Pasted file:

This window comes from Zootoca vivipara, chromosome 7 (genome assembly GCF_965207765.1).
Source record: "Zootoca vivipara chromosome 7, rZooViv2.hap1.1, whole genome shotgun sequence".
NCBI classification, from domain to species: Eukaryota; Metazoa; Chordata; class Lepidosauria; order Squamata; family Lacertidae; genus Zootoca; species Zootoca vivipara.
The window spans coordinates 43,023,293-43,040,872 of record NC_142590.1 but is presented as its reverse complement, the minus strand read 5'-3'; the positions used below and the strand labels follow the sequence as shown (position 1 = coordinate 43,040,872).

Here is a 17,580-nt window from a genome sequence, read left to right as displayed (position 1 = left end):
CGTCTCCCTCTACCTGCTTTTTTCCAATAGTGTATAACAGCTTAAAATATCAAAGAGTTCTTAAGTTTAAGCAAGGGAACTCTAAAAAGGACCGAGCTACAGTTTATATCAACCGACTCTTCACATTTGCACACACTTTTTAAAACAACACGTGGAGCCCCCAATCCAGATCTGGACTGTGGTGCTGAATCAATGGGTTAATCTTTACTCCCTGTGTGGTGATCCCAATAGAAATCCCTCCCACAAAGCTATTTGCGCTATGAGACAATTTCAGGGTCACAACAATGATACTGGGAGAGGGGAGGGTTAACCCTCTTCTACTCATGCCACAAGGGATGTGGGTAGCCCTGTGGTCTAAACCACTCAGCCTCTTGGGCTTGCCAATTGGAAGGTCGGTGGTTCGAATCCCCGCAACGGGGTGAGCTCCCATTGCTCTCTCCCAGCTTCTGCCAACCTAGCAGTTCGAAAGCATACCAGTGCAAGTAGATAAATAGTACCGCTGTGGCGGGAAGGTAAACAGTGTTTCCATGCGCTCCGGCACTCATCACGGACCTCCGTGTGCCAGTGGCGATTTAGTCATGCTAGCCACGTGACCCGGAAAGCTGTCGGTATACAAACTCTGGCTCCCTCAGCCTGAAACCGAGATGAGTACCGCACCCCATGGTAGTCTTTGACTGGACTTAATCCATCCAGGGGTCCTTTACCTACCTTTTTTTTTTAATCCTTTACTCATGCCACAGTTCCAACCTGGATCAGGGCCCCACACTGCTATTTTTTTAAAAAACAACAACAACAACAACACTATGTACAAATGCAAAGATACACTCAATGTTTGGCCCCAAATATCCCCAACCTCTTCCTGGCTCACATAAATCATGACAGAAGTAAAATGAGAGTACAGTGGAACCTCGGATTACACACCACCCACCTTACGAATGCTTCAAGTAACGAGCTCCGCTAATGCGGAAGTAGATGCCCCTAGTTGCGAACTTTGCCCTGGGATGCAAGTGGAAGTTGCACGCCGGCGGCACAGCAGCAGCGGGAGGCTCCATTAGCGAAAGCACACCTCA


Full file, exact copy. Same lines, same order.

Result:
This window comes from Zootoca vivipara, chromosome 7 (genome assembly GCF_965207765.1).
Source record: "Zootoca vivipara chromosome 7, rZooViv2.hap1.1, whole genome shotgun sequence".
NCBI classification, from domain to species: Eukaryota; Metazoa; Chordata; class Lepidosauria; order Squamata; family Lacertidae; genus Zootoca; species Zootoca vivipara.
The window spans coordinates 43,023,293-43,040,872 of record NC_142590.1 but is presented as its reverse complement, the minus strand read 5'-3'; the positions used below and the strand labels follow the sequence as shown (position 1 = coordinate 43,040,872).

Here is a 17,580-nt window from a genome sequence, read left to right as displayed (position 1 = left end):
CGTCTCCCTCTACCTGCTTTTTTCCAATAGTGTATAACAGCTTAAAATATCAAAGAGTTCTTAAGTTTAAGCAAGGGAACTCTAAAAAGGACCGAGCTACAGTTTATATCAACCGACTCTTCACATTTGCACACACTTTTTAAAACAACACGTGGAGCCCCCAATCCAGATCTGGACTGTGGTGCTGAATCAATGGGTTAATCTTTACTCCCTGTGTGGTGATCCCAATAGAAATCCCTCCCACAAAGCTATTTGCGCTATGAGACAATTTCAGGGTCACAACAATGATACTGGGAGAGGGGAGGGTTAACCCTCTTCTACTCATGCCACAAGGGATGTGGGTAGCCCTGTGGTCTAAACCACTCAGCCTCTTGGGCTTGCCAATTGGAAGGTCGGTGGTTCGAATCCCCGCAACGGGGTGAGCTCCCATTGCTCTCTCCCAGCTTCTGCCAACCTAGCAGTTCGAAAGCATACCAGTGCAAGTAGATAAATAGTACCGCTGTGGCGGGAAGGTAAACAGTGTTTCCATGCGCTCCGGCACTCATCACGGACCTCCGTGTGCCAGTGGCGATTTAGTCATGCTAGCCACGTGACCCGGAAAGCTGTCGGTATACAAACTCTGGCTCCCTCAGCCTGAAACCGAGATGAGTACCGCACCCCATGGTAGTCTTTGACTGGACTTAATCCATCCAGGGGTCCTTTACCTACCTTTTTTTTTTAATCCTTTACTCATGCCACAGTTCCAACCTGGATCAGGGCCCCACACTGCTATTTTTTTAAAAAACAACAACAACAACAACACTATGTACAAATGCAAAGATACACTCAATGTTTGGCCCCAAATATCCCCAACCTCTTCCTGGCTCACATAAATCATGACAGAAGTAAAATGAGAGTACAGTGGAACCTCGGATTACACACCACCCACCTTACGAATGCTTCAAGTAACGAGCTCCGCTAATGCGGAAGTAGATGCCCCTAGTTGCGAACTTTGCCCTGGGATGCAAGTGGAAGTTGCACGCCGGCGGCACAGCAGCAGCGGGAGGCTCCATTAGCGAAAGCACACCTCA